Gemma Creagh (and some lovely, but competing website writers) got to sit down and have a chat with the writer, producer and star of Your Highness, Danny McBride.
Did you ever think you’d get to this point in your career?
It’s real crazy. I moved to LA in 1999 when I finished film school, with a bunch of my buddies like Jody Hill – who I wrote The Foot Fist Way with. We were waiting tables, trying to get by, trying to pay rent and to find our place in Los Angeles. We weren’t really too successful, so we eventually we decided to just make something ourselves and see what happens. That was the idea for with The Foot Fist Way. We tried to make something we thought would be funny and that we liked, but didn’t have a lot of money. We funded it on our credit cards for $40,000. We didn’t try to imitate a Hollywood movie or try and make it look like we had more money than we did. Instead we just embraced the lo-fi nature, making it look like it was made for 10 dollars. I don’t know what ended up happening; the next few months became a whirlwind. The film just ended up getting out there; people ended up seeing it and responding to it. Suddenly we went from having nothing going on to Jony and I getting phone calls from people like Judd Apatow, Will Ferrell – and all these guys who we really admired – and they had seen our film and were saying that they would like to work with us. It was a really surreal time! It was crazy to make something like that, and we were just worried about how many jobs we would have to take on in order to pay off the debt – for that not to have happened is awesome. We were very grateful.
Where did the idea come form?
David Green and myself went to film school. When you leave film school you tend to lead off with all these arty pretentions films so you can show people how smart you are but David was one of the guys who was like not ashamed to show that movies like The Beastmaster were part of his video collection. We had that in common. I loved those movies, they were one of the first films that captured my imagination when I was a kid. So Your Highness was a strange love-letter to the weird, perverted 13-year-old versions of us. We really approached it this way, even when it came to the comedy. The thought of this movie was about getting these huge actors – like Natalie Portman; Franco; Toby Jones; Damian Lewis and Charles Dance, and our camera department were people who had worked on Lord of the Rings with Peter Jackson, all who really approached this thing really seriously – but then undercut the whole thing with this really juvenile comedic approach. All of it was to make the younger versions of ourselves laugh.
What was the writing process for the script like?
The script was formed over the course of two years. Right before I did the Pineapple Express I sold the script, during Pineapple, Tropic Thunder, I made a loss and a lot of the time I was on the sets, in my trailer, writing the script. Working with David I know that the script is just the blueprints, the springboard, but we worked hard to make sure the story and the structure and the characters were there. However we really started to explore a lot of the comedy and the chemistry though the improv on the set.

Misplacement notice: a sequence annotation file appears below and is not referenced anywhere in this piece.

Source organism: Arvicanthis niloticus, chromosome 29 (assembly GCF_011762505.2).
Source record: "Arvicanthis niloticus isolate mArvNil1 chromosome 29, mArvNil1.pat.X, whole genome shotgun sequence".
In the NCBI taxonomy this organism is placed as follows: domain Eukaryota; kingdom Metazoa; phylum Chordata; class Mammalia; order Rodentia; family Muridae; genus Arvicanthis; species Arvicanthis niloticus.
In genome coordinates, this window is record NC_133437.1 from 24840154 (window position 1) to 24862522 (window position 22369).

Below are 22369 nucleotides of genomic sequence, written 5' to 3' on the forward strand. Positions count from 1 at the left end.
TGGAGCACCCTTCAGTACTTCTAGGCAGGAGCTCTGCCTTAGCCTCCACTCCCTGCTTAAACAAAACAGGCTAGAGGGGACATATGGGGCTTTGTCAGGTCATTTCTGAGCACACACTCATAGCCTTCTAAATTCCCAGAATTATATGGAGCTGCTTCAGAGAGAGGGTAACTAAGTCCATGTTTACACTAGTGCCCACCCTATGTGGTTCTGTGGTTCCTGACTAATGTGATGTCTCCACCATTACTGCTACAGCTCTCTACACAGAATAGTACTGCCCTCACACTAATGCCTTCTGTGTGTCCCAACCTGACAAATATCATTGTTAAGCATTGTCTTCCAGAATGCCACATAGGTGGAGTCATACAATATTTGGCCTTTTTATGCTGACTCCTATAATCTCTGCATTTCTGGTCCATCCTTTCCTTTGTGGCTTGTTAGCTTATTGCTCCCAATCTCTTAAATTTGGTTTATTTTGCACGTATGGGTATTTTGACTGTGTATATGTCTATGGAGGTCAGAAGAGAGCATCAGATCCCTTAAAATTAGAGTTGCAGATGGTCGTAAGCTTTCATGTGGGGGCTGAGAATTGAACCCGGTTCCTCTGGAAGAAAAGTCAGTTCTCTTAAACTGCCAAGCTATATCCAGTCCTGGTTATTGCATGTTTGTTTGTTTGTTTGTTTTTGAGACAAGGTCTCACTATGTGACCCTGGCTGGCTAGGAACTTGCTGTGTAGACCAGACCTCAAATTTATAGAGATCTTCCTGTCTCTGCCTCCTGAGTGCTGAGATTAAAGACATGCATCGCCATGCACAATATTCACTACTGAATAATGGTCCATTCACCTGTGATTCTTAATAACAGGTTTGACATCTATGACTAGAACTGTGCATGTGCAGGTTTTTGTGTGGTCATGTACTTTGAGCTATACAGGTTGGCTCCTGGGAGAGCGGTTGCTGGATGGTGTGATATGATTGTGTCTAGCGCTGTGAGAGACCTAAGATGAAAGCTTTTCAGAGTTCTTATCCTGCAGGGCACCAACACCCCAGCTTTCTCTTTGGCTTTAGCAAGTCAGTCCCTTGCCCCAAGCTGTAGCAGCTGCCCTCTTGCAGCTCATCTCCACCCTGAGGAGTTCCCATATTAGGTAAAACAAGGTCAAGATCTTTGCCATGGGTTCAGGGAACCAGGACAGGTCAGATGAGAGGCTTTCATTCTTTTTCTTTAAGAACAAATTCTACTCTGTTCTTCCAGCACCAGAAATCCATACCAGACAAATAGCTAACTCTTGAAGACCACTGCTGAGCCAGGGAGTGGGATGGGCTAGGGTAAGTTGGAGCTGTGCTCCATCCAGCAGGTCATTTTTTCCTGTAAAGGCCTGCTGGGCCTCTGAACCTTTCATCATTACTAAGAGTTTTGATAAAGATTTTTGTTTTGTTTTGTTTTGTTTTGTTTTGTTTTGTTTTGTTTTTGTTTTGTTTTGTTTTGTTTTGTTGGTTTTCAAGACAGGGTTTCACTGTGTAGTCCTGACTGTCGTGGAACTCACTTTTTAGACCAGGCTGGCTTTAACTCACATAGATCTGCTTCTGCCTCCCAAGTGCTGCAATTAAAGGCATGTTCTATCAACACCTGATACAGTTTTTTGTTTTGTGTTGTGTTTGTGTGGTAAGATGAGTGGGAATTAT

What are the influences of Your Highness?
It really came to the forefront when we started getting the first Office series in America. We had never seen anything like that before, where the main character’s such a buffoon but then when he doesn’t get the promotion you really feel sad for him. I love comedy that teeters on the edge of tragedy the whole time. I think that’s what we try to do with Eastbound & Down, really ride the line, making it really dark. It has moments of it being really dirty and foul but at the same time there’s a tragedy that undercuts it. I don’t think with this movie we try to go so much into that dark territory, but it still plays with that concept of ‘what does it take for the audience to root for someone’. I think with a story like this, if we were just to do he straight up version where we’ve followed Franco’s character, who’s just the ‘Good Knight’, where would we really find the comedy if were weren’t going to do a straight up spoof? In ours we found it a little better by shifting who the audience was supposed to be followed. The protagonist is not the same one you’ve seen in this type of film before. You can run them though the same clichés that they hit in these movies, but there’s always a different angle to it comedically as you haven’t seen a character like this go through those steps.
How did you get James and Natalie attached to it?
We’d worked with James on Pineapple Express, and David and I had a really good time with him. We had written the character of Fabious for James. And Natalie? David was in talks with Natalie on another film and she had heard about this film that we were trying to do and wanted to get involved. She actually was really open to the idea, which was surprising to us! But I knew she had this great sense of humour since I had seen her Saturday Night Live Gangster rap music video. I thought that was amazing, she had this image of being a serious accomplished actress and to see her just undercut that in this video was just hilarious. We were just stoked to have her in this movie to do a little bit more of that.
What can we expect from Eastbound & Down?
We’re still writing the third season now and with the last season you find out that Kenny is going to be a dad… the next season is going to explore that even more. Kenny is going to try and be a dad while making one last run for glory. We aim to finish the series with this next season. We always saw it as something we wanted to keep small and compact. With a lot of shows in the states, the seasons are so long, 24 episodes, that you kind of tune in and tune out during episodes and we wanted to do something different.
Your Highness is in cinema’s 15th April.
To read the review, click here.